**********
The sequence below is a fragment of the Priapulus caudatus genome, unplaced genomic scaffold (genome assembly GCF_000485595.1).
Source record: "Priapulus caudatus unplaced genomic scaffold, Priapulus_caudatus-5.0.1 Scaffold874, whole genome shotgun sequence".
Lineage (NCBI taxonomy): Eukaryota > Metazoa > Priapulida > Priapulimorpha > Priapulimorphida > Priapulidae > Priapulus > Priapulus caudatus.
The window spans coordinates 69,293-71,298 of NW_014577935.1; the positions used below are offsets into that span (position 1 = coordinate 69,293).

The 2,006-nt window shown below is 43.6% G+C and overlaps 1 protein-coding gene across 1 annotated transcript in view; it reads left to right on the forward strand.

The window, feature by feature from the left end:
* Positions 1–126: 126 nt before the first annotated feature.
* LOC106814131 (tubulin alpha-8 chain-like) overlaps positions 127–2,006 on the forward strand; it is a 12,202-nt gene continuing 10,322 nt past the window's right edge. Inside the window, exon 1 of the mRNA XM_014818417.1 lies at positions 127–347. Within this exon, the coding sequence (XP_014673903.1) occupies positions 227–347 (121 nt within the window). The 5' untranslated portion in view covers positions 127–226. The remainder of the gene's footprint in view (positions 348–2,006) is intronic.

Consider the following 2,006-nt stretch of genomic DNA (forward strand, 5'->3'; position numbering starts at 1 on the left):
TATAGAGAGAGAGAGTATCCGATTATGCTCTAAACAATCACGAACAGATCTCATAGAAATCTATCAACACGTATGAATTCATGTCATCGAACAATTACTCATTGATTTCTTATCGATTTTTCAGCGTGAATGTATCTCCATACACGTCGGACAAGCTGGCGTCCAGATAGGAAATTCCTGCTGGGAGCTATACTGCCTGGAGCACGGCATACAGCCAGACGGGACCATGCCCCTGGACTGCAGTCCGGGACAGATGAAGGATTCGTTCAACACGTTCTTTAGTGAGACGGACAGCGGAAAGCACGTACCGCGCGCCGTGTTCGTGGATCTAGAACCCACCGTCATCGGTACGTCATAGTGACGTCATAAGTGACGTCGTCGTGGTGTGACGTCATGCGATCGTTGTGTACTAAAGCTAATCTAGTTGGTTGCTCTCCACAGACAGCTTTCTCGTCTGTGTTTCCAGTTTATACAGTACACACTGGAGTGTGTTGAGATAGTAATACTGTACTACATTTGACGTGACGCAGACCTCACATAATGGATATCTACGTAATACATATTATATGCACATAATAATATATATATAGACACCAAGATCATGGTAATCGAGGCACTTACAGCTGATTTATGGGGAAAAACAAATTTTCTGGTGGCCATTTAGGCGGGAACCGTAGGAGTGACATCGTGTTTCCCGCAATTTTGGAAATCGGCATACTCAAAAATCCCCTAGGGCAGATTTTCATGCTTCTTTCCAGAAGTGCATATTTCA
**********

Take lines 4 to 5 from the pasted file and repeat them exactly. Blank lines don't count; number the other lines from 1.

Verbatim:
The window spans coordinates 69,293-71,298 of NW_014577935.1; the positions used below are offsets into that span (position 1 = coordinate 69,293).

The 2,006-nt window shown below is 43.6% G+C and overlaps 1 protein-coding gene across 1 annotated transcript in view; it reads left to right on the forward strand.